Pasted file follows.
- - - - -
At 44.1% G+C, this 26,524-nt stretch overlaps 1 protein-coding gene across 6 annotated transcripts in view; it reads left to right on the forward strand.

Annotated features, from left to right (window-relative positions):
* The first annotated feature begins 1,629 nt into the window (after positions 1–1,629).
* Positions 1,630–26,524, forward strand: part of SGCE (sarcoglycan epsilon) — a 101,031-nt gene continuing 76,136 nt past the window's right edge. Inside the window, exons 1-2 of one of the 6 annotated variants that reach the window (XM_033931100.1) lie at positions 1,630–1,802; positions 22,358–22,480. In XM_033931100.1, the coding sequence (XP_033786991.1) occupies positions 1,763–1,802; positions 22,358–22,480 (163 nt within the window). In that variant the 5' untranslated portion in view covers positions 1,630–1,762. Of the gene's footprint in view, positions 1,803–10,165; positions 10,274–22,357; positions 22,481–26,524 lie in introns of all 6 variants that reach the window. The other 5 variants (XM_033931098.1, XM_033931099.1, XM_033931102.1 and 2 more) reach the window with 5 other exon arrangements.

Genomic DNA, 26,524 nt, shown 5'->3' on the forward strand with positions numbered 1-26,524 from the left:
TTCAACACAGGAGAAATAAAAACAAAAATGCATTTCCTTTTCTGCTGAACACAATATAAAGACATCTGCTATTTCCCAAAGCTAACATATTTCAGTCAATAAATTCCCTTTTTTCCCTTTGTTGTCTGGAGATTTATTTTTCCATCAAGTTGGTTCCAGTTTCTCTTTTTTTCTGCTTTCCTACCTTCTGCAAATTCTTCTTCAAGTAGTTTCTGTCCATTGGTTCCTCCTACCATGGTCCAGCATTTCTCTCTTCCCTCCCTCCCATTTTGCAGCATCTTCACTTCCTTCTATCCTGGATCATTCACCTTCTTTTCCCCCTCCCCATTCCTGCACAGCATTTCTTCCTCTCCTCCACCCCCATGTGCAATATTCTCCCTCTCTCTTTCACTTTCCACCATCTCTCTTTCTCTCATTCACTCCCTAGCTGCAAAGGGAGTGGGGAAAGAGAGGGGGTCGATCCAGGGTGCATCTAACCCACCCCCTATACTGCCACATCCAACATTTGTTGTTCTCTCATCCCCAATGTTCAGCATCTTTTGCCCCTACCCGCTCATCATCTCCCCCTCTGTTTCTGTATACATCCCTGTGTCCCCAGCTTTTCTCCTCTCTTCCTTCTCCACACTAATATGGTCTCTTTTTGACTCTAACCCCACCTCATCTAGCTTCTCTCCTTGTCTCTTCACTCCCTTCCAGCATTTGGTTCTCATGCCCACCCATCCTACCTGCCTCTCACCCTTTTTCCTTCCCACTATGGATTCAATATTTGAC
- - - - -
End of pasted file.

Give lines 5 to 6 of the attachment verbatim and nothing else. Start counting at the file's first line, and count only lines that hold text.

Genomic DNA, 26,524 nt, shown 5'->3' on the forward strand with positions numbered 1-26,524 from the left:
TTCAACACAGGAGAAATAAAAACAAAAATGCATTTCCTTTTCTGCTGAACACAATATAAAGACATCTGCTATTTCCCAAAGCTAACATATTTCAGTCAATAAATTCCCTTTTTTCCCTTTGTTGTCTGGAGATTTATTTTTCCATCAAGTTGGTTCCAGTTTCTCTTTTTTTCTGCTTTCCTACCTTCTGCAAATTCTTCTTCAAGTAGTTTCTGTCCATTGGTTCCTCCTACCATGGTCCAGCATTTCTCTCTTCCCTCCCTCCCATTTTGCAGCATCTTCACTTCCTTCTATCCTGGATCATTCACCTTCTTTTCCCCCTCCCCATTCCTGCACAGCATTTCTTCCTCTCCTCCACCCCCATGTGCAATATTCTCCCTCTCTCTTTCACTTTCCACCATCTCTCTTTCTCTCATTCACTCCCTAGCTGCAAAGGGAGTGGGGAAAGAGAGGGGGTCGATCCAGGGTGCATCTAACCCACCCCCTATACTGCCACATCCAACATTTGTTGTTCTCTCATCCCCAATGTTCAGCATCTTTTGCCCCTACCCGCTCATCATCTCCCCCTCTGTTTCTGTATACATCCCTGTGTCCCCAGCTTTTCTCCTCTCTTCCTTCTCCACACTAATATGGTCTCTTTTTGACTCTAACCCCACCTCATCTAGCTTCTCTCCTTGTCTCTTCACTCCCTTCCAGCATTTGGTTCTCATGCCCACCCATCCTACCTGCCTCTCACCCTTTTTCCTTCCCACTATGGATTCAATATTTGAC